So why do you like them, people ask? Arty types say they are just craft at best, and mere uncreative copying at worst. Others say they are stiff, archaic, and not so pretty. So why am I, and many others, so drawn to icons? Why did I drop decades of work as an illustrator and devote my time and talent entirely to the making of images of God?
I’ve been thinking about how to answer that. Why icons, indeed.
In a society filled with a cacophony of visual noise, a world that bombards us with image after image in advertising, television, internet, movies– a culture that admires anything “Xtreme” . . . the icon offers an image of calm, peace, silence.
It invites one to stop, to contemplate, to look deeply, to relate. It shows us the value of process, and its appeal deepens when one takes the time to learn more, to ponder the symbolism.
The icon offers answers to those who seek Truth. It teaches patience. It teaches the viewer slow down, to meditate, and to pray. It reminds us of mystery, and of meaning.
Icons don’t break startling new ground in themselves, don’t dazzle the public with innovation–but they can do exactly that in the hearts of the thoughtful viewer who responds to their message. Instead of “pushing the envelope” with ever more stimulation, they invite us instead to sit in stillness with God’s unchanging Truth.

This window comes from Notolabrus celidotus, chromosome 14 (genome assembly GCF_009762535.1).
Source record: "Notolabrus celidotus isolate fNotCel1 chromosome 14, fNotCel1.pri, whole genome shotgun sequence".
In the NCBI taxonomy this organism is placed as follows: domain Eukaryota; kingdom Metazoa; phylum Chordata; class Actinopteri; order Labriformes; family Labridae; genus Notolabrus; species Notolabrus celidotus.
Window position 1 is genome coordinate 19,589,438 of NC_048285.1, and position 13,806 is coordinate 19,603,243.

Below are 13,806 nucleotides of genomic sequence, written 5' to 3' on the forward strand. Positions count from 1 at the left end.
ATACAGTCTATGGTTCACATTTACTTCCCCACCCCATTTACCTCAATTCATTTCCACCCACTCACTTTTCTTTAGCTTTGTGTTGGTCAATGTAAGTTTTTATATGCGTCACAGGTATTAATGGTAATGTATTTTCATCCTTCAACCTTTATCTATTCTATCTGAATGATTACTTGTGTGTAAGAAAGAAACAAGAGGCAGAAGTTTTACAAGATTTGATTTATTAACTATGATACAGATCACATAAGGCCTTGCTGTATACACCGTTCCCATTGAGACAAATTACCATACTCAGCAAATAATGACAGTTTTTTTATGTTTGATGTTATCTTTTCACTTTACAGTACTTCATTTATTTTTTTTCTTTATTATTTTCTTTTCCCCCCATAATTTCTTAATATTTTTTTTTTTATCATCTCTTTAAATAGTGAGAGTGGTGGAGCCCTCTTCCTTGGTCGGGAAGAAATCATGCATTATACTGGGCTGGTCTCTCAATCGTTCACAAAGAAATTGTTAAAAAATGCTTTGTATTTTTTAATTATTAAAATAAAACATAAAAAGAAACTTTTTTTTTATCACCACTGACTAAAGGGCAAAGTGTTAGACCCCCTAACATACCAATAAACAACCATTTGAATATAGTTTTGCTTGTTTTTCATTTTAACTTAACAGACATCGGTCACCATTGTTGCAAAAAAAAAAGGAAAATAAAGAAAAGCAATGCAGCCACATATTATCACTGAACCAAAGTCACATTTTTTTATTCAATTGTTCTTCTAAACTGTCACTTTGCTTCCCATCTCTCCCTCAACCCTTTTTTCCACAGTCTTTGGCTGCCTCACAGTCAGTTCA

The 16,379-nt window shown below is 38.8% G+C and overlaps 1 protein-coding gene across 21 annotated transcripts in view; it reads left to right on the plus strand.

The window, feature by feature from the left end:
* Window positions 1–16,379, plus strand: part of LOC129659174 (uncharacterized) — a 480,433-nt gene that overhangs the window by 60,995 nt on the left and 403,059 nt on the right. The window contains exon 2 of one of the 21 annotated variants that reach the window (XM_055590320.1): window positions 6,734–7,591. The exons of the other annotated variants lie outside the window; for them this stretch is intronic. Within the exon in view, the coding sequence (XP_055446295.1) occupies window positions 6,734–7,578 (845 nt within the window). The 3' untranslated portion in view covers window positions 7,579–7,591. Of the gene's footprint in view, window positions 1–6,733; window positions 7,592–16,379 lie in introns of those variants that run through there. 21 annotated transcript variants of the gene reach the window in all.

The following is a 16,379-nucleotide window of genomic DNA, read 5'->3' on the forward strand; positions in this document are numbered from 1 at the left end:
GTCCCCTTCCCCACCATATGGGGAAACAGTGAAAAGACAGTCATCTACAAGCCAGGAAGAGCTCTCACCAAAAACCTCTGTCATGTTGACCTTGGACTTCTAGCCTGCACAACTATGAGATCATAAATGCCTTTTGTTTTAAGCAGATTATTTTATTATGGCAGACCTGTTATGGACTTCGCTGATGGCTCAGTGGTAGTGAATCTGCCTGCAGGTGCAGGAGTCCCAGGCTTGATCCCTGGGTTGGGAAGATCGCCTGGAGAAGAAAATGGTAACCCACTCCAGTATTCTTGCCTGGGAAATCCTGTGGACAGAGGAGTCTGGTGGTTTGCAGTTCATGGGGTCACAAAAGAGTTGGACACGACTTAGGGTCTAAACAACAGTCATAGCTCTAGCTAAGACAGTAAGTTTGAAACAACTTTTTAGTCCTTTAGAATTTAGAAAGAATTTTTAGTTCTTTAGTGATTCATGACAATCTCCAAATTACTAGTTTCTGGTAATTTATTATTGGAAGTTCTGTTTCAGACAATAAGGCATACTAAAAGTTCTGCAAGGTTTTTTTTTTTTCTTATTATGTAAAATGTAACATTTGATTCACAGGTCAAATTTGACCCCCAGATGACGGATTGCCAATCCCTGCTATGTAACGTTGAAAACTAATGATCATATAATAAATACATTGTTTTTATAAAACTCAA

An icon doesn’t begin, or end, with self-expression, it begins and ends with prayer.
An icon’s color, harmony, and balance is usually pleasing, although that is not necessarily so in every case–inexpertly done icons are just as prayerful as exquisite ones, because the purpose is not to measure or display skill but to witness to the incarnation and glory of God.
I will never become rich or famous writing icons. It is not very likely that I will be invited to create images for parish churches, let alone grand cathedrals. They are my personal prayer journey. Icons have brought me closer to the Lord, and have taught me to pray deeply and contemplatively. That is a treasure beyond compare.